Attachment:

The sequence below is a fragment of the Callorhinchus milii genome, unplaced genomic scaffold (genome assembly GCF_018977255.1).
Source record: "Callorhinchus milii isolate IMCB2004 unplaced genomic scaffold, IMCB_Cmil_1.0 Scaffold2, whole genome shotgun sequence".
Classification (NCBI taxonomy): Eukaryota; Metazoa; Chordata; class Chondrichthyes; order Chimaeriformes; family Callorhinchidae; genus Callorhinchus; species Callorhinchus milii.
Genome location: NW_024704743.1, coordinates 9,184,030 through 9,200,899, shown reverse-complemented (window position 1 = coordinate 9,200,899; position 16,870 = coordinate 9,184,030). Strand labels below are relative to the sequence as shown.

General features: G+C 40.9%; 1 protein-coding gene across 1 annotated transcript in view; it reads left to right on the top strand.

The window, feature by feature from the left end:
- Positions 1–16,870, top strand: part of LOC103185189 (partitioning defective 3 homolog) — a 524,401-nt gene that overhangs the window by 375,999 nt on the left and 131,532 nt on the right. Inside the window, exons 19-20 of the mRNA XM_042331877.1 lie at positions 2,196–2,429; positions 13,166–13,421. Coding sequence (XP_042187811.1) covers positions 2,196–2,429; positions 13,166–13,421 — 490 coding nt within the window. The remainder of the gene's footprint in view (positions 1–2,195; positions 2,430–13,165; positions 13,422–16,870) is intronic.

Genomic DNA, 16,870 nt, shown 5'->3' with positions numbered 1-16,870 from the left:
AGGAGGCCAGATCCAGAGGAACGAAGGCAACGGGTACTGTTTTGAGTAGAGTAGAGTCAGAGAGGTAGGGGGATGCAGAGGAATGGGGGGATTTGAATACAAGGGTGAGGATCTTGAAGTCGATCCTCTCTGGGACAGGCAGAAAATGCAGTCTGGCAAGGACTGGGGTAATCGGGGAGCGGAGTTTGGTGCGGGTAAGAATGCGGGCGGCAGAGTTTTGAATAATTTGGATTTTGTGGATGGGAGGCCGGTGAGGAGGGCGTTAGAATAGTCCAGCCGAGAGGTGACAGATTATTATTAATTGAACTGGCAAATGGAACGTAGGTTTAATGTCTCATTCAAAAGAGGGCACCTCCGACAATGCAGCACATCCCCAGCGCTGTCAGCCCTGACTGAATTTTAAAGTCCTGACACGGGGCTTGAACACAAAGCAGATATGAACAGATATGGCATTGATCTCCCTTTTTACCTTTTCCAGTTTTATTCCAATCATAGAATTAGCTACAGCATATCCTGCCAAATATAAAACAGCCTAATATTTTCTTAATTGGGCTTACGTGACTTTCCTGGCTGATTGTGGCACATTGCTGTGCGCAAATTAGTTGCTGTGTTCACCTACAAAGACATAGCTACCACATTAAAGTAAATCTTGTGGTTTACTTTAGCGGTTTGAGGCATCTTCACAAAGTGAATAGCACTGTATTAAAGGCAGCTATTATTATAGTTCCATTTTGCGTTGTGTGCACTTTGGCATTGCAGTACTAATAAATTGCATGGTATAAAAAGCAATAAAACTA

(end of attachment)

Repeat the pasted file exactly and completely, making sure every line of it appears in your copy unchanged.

The sequence below is a fragment of the Callorhinchus milii genome, unplaced genomic scaffold (genome assembly GCF_018977255.1).
Source record: "Callorhinchus milii isolate IMCB2004 unplaced genomic scaffold, IMCB_Cmil_1.0 Scaffold2, whole genome shotgun sequence".
Classification (NCBI taxonomy): Eukaryota; Metazoa; Chordata; class Chondrichthyes; order Chimaeriformes; family Callorhinchidae; genus Callorhinchus; species Callorhinchus milii.
Genome location: NW_024704743.1, coordinates 9,184,030 through 9,200,899, shown reverse-complemented (window position 1 = coordinate 9,200,899; position 16,870 = coordinate 9,184,030). Strand labels below are relative to the sequence as shown.

General features: G+C 40.9%; 1 protein-coding gene across 1 annotated transcript in view; it reads left to right on the top strand.

The window, feature by feature from the left end:
- Positions 1–16,870, top strand: part of LOC103185189 (partitioning defective 3 homolog) — a 524,401-nt gene that overhangs the window by 375,999 nt on the left and 131,532 nt on the right. Inside the window, exons 19-20 of the mRNA XM_042331877.1 lie at positions 2,196–2,429; positions 13,166–13,421. Coding sequence (XP_042187811.1) covers positions 2,196–2,429; positions 13,166–13,421 — 490 coding nt within the window. The remainder of the gene's footprint in view (positions 1–2,195; positions 2,430–13,165; positions 13,422–16,870) is intronic.

Genomic DNA, 16,870 nt, shown 5'->3' with positions numbered 1-16,870 from the left:
AGGAGGCCAGATCCAGAGGAACGAAGGCAACGGGTACTGTTTTGAGTAGAGTAGAGTCAGAGAGGTAGGGGGATGCAGAGGAATGGGGGGATTTGAATACAAGGGTGAGGATCTTGAAGTCGATCCTCTCTGGGACAGGCAGAAAATGCAGTCTGGCAAGGACTGGGGTAATCGGGGAGCGGAGTTTGGTGCGGGTAAGAATGCGGGCGGCAGAGTTTTGAATAATTTGGATTTTGTGGATGGGAGGCCGGTGAGGAGGGCGTTAGAATAGTCCAGCCGAGAGGTGACAGATTATTATTAATTGAACTGGCAAATGGAACGTAGGTTTAATGTCTCATTCAAAAGAGGGCACCTCCGACAATGCAGCACATCCCCAGCGCTGTCAGCCCTGACTGAATTTTAAAGTCCTGACACGGGGCTTGAACACAAAGCAGATATGAACAGATATGGCATTGATCTCCCTTTTTACCTTTTCCAGTTTTATTCCAATCATAGAATTAGCTACAGCATATCCTGCCAAATATAAAACAGCCTAATATTTTCTTAATTGGGCTTACGTGACTTTCCTGGCTGATTGTGGCACATTGCTGTGCGCAAATTAGTTGCTGTGTTCACCTACAAAGACATAGCTACCACATTAAAGTAAATCTTGTGGTTTACTTTAGCGGTTTGAGGCATCTTCACAAAGTGAATAGCACTGTATTAAAGGCAGCTATTATTATAGTTCCATTTTGCGTTGTGTGCACTTTGGCATTGCAGTACTAATAAATTGCATGGTATAAAAAGCAATAAAACTA